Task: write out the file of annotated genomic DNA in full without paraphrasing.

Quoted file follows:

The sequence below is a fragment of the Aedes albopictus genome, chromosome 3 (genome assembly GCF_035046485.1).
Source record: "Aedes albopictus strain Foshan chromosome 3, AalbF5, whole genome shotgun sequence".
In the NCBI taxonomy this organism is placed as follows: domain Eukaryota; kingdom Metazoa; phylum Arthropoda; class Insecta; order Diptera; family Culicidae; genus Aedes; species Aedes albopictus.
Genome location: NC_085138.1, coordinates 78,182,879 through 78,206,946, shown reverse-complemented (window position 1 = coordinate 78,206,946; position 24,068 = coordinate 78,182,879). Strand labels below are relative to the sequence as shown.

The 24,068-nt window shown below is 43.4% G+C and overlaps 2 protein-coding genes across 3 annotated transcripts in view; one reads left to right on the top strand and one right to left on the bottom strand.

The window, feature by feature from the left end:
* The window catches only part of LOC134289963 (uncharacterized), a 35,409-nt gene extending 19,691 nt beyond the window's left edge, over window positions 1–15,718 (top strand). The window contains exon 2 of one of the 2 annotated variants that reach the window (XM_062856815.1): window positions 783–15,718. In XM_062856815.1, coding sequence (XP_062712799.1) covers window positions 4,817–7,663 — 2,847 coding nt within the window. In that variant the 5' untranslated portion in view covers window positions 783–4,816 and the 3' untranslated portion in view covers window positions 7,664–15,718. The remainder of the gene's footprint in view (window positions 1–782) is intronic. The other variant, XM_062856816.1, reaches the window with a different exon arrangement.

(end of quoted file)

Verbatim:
The sequence below is a fragment of the Aedes albopictus genome, chromosome 3 (genome assembly GCF_035046485.1).
Source record: "Aedes albopictus strain Foshan chromosome 3, AalbF5, whole genome shotgun sequence".
In the NCBI taxonomy this organism is placed as follows: domain Eukaryota; kingdom Metazoa; phylum Arthropoda; class Insecta; order Diptera; family Culicidae; genus Aedes; species Aedes albopictus.
Genome location: NC_085138.1, coordinates 78,182,879 through 78,206,946, shown reverse-complemented (window position 1 = coordinate 78,206,946; position 24,068 = coordinate 78,182,879). Strand labels below are relative to the sequence as shown.

The 24,068-nt window shown below is 43.4% G+C and overlaps 2 protein-coding genes across 3 annotated transcripts in view; one reads left to right on the top strand and one right to left on the bottom strand.

The window, feature by feature from the left end:
* The window catches only part of LOC134289963 (uncharacterized), a 35,409-nt gene extending 19,691 nt beyond the window's left edge, over window positions 1–15,718 (top strand). The window contains exon 2 of one of the 2 annotated variants that reach the window (XM_062856815.1): window positions 783–15,718. In XM_062856815.1, coding sequence (XP_062712799.1) covers window positions 4,817–7,663 — 2,847 coding nt within the window. In that variant the 5' untranslated portion in view covers window positions 783–4,816 and the 3' untranslated portion in view covers window positions 7,664–15,718. The remainder of the gene's footprint in view (window positions 1–782) is intronic. The other variant, XM_062856816.1, reaches the window with a different exon arrangement.